Powell argues that inflation in the US will last until next year due to the uncertainty of the omicron variant | Economy

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Janet Yellen and Jerome Powell appear this Tuesday before the Senate Banking committee in Washington.
Janet Yellen and Jerome Powell appear this Tuesday before the Senate Banking committee in Washington.ALEX WONG (AFP)

Those responsible for the Economy and the US central bank (Fed) are examined each month before the Committee on Banking, Housing and Urban Affairs of the US Congress. But this time, in the appearance of Janet Yellen and Jerome Powell in the Senate an issue has crept off the agenda: the risks that the new omicron variant of the coronavirus introduces in the economic outlook and in the course of the pandemic, at a juncture of great inflationary pressure, with prices at highs for three decades.

Powell has assured that inflation is likely to continue into next year due to the uncertainty generated by the new omicron variant of the coronavirus. After months of arguing that the rise in prices was due to transitory factors, the head of the US central bank has been clear: “The time has probably come to stop using that word (…) The risks of more persistent inflation have increased”. The new strain, he stressed, carries risks for the labor market and to straighten the path of inflation. “The recent increase in cases of covid-19 and the appearance of the omicron variant poses downside risks for employment and economic activity and increases uncertainty due to inflation,” he stressed.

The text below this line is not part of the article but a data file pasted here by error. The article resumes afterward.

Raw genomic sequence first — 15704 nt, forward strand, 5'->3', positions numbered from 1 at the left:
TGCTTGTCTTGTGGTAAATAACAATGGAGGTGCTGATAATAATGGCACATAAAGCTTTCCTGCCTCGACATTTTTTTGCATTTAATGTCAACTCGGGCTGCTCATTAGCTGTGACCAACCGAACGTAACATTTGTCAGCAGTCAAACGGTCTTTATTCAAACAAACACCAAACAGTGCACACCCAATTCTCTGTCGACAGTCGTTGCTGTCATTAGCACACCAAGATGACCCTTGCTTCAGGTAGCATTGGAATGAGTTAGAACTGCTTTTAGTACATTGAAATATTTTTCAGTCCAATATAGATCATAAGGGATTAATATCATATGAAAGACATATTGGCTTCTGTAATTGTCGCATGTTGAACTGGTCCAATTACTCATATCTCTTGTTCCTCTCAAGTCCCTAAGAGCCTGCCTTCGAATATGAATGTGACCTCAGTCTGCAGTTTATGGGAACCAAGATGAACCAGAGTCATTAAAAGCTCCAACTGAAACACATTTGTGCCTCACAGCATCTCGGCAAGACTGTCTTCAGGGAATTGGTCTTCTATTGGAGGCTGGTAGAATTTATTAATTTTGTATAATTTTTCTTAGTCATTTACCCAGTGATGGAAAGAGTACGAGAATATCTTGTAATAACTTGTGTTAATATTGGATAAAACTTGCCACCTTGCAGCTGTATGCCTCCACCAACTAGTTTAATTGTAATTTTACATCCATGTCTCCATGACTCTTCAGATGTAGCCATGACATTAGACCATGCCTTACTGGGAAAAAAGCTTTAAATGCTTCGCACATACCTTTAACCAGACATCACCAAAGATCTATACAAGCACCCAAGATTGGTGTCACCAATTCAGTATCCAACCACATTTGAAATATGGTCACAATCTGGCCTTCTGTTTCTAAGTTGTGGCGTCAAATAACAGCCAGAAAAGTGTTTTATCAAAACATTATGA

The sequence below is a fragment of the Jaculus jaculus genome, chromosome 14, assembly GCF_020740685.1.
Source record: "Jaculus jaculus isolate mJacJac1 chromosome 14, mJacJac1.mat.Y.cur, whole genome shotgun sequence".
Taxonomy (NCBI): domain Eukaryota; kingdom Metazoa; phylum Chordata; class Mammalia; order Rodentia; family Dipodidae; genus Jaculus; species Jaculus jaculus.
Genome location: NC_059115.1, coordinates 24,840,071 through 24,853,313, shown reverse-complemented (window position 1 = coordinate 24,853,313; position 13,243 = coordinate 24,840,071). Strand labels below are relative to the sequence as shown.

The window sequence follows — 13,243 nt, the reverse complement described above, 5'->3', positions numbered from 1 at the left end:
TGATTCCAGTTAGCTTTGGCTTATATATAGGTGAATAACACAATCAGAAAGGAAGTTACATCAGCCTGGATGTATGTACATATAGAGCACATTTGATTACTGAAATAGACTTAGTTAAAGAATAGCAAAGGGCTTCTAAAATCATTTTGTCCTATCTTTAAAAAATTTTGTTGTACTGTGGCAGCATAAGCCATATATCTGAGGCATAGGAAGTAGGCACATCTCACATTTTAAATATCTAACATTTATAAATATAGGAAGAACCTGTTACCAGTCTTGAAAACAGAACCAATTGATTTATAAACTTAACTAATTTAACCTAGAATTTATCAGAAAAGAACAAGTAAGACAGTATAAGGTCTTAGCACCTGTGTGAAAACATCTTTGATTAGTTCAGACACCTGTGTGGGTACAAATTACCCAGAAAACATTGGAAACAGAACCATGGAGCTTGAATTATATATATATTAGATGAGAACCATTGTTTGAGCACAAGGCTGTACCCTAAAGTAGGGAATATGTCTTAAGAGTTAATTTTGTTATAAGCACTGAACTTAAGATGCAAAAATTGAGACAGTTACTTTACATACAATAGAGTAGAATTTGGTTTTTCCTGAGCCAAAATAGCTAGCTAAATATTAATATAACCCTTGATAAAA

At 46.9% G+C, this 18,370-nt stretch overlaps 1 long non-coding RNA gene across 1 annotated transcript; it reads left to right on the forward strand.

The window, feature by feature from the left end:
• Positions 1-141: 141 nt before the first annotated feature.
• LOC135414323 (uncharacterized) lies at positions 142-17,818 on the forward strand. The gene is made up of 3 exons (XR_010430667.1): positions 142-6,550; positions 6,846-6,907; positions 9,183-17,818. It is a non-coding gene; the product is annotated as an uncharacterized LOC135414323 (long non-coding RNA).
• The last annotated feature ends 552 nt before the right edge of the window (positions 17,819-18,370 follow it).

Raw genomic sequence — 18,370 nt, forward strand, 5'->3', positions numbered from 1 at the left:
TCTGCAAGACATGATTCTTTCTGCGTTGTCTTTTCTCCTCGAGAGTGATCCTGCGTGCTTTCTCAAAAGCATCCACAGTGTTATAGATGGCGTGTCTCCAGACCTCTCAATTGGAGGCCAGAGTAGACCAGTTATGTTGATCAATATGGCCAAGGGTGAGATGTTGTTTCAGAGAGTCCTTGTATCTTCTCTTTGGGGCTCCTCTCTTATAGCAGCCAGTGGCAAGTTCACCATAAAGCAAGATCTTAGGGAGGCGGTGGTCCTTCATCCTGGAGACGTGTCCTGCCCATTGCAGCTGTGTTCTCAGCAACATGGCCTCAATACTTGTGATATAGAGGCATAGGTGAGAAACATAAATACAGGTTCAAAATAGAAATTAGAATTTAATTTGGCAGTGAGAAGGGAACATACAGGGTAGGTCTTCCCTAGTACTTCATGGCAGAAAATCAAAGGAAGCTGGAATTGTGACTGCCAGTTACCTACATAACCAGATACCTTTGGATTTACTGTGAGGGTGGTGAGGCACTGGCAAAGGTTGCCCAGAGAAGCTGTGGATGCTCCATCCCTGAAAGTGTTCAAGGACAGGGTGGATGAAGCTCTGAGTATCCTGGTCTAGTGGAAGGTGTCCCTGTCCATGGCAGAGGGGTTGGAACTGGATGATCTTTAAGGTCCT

“It is difficult to predict the persistence and effects of supply constraints, but right now everything seems to indicate that the factors driving inflation up will continue well into next year,” Powell said. In an environment of risk aversion, the main Wall Street indices fell by more than one point on Powell’s announcement that the withdrawal of stimulus could accelerate from planned plans (a disconnection of $ 15 billion a month , starting this month and until mid-2022, as announced on November 3).

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Fear of contagion would slow the recovery of the labor market and “intensify” the congestion of supply chains, said the president of the US central bank, who was reconfirmed in the position by President Joe Biden last week and is pending the Senate approval.

“The recent increase in COVID-19 cases and the appearance of the omicron variant poses downside risks for employment and economic activity and greater uncertainty for inflation,” Powell stressed. “Increased concern about the virus could reduce people’s willingness to work in person, slowing progress in the job market and intensifying supply chain disruptions,” he warned.

However, despite the massive resignation of workers in many sectors, labor market conditions continue to improve, he said. “We have achieved full employment two years ahead of schedule,” stressed Yellen, a message frequently replicated by the White House.

The members of the Senate committee recalled the advisability of President Biden filling vacant positions on the Fed’s board of directors. Republicans expressed their fear that the Democratic president would opt for “radicals” in favor of stricter regulation for some of vacant positions.

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George Holan

George Holan is chief editor at Plainsmen Post and has articles published in many notable publications in the last decade.

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